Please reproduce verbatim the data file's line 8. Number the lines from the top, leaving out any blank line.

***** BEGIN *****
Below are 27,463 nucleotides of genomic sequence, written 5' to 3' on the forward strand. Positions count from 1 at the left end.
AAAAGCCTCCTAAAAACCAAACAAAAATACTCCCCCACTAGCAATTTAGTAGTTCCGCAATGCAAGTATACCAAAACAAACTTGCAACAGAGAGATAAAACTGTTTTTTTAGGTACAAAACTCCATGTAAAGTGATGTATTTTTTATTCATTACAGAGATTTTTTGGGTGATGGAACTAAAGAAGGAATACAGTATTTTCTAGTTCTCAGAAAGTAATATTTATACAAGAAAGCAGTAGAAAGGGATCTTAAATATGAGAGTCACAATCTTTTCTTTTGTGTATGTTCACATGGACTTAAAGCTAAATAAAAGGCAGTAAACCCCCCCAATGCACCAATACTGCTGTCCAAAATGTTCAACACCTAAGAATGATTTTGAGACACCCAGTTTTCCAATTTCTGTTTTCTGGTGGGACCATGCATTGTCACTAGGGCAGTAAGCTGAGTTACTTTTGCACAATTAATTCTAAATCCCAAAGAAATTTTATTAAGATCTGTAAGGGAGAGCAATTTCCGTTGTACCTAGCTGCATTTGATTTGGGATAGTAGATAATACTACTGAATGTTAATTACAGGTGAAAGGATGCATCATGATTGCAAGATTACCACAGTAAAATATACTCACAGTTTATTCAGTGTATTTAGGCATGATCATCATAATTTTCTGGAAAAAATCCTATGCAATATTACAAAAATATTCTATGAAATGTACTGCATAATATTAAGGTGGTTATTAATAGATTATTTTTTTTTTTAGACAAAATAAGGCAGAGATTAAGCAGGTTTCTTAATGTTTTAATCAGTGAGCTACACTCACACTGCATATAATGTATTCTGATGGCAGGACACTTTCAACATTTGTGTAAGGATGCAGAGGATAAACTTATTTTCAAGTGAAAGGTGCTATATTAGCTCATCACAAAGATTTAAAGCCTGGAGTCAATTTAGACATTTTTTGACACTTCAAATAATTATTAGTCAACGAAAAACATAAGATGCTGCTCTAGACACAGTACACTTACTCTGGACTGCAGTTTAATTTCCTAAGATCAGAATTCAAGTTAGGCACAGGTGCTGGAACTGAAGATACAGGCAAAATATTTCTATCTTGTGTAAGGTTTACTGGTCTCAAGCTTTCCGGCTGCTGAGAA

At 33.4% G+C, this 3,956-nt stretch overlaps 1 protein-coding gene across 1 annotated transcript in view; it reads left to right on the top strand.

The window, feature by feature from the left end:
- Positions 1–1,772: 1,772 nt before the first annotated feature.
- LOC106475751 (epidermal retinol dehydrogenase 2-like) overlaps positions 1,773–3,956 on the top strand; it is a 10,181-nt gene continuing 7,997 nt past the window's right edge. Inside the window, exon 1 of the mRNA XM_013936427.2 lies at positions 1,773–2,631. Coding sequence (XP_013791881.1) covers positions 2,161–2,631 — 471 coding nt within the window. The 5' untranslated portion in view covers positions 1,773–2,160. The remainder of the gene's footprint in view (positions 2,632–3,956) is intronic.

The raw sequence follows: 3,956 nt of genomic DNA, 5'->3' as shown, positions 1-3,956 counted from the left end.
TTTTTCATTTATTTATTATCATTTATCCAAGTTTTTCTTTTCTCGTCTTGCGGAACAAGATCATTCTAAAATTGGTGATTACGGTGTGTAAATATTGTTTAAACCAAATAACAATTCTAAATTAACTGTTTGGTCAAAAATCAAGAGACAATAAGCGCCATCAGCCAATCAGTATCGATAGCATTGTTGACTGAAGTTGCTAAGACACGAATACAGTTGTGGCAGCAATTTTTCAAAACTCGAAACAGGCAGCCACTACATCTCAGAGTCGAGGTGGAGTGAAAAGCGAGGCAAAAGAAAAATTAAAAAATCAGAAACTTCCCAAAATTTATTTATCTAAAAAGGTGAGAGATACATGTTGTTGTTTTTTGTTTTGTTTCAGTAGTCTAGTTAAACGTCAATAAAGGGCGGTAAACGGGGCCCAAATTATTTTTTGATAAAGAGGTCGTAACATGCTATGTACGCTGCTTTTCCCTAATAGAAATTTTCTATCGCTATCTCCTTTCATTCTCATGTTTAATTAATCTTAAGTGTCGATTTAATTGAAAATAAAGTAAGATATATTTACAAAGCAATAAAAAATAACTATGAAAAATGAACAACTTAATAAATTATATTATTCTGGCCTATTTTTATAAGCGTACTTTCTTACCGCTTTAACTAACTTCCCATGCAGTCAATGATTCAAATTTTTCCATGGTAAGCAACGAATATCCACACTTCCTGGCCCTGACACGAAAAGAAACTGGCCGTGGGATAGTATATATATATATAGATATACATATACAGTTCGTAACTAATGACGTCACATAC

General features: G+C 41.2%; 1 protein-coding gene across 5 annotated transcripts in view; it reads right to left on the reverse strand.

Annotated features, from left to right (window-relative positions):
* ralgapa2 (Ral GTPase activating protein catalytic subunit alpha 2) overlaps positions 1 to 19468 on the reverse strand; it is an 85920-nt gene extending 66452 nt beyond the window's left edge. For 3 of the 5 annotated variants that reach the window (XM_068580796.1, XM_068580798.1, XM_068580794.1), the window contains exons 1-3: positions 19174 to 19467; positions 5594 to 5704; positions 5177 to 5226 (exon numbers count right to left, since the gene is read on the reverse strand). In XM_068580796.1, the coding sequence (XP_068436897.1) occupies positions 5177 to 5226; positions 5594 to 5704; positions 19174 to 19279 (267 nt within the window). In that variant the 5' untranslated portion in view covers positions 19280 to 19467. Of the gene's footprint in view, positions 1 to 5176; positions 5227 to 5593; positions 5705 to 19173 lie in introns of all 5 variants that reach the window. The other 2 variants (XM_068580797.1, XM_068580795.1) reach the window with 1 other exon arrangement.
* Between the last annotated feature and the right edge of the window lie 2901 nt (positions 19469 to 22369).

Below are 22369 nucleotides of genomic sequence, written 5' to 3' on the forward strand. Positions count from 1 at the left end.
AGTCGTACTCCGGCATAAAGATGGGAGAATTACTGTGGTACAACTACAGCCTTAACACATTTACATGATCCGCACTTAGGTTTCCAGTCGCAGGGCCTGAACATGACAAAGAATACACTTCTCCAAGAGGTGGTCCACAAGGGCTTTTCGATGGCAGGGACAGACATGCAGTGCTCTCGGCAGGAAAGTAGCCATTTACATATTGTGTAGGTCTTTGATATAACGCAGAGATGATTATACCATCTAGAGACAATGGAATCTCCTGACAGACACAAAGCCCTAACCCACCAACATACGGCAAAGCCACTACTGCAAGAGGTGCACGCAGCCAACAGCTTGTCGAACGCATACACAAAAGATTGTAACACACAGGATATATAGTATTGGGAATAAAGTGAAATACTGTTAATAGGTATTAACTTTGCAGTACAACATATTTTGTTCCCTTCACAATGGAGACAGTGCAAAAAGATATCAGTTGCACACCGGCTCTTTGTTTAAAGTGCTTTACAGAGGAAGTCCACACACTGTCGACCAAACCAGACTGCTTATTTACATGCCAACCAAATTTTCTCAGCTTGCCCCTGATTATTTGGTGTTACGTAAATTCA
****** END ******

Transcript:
TTTTTCATTTATTTATTATCATTTATCCAAGTTTTTCTTTTCTCGTCTTGCGGAACAAGATCATTCTAAAATTGGTGATTACGGTGTGTAAATATTGTTTAAACCAAATAACAATTCTAAATTAACTGTTTGGTCAAAAATCAAGAGACAATAAGCGCCATCAGCCAATCAGTATCGATAGCATTGTTGACTGAAGTTGCTAAGACACGAATACAGTTGTGGCAGCAATTTTTCAAAACTCGAAACAGGCAGCCACTACATCTCAGAGTCGAGGTGGAGTGAAAAGCGAGGCAAAAGAAAAATTAAAAAATCAGAAACTTCCCAAAATTTATTTATCTAAAAAGGTGAGAGATACATGTTGTTGTTTTTTGTTTTGTTTCAGTAGTCTAGTTAAACGTCAATAAAGGGCGGTAAACGGGGCCCAAATTATTTTTTGATAAAGAGGTCGTAACATGCTATGTACGCTGCTTTTCCCTAATAGAAATTTTCTATCGCTATCTCCTTTCATTCTCATGTTTAATTAATCTTAAGTGTCGATTTAATTGAAAATAAAGTAAGATATATTTACAAAGCAATAAAAAATAACTATGAAAAATGAACAACTTAATAAATTATATTATTCTGGCCTATTTTTATAAGCGTACTTTCTTACCGCTTTAACTAACTTCCCATGCAGTCAATGATTCAAATTTTTCCATGGTAAGCAACGAATATCCACACTTCCTGGCCCTGACACGAAAAGAAACTGGCCGTGGGATAGTATATATATATATAGATATACATATACAGTTCGTAACTAATGACGTCACATAC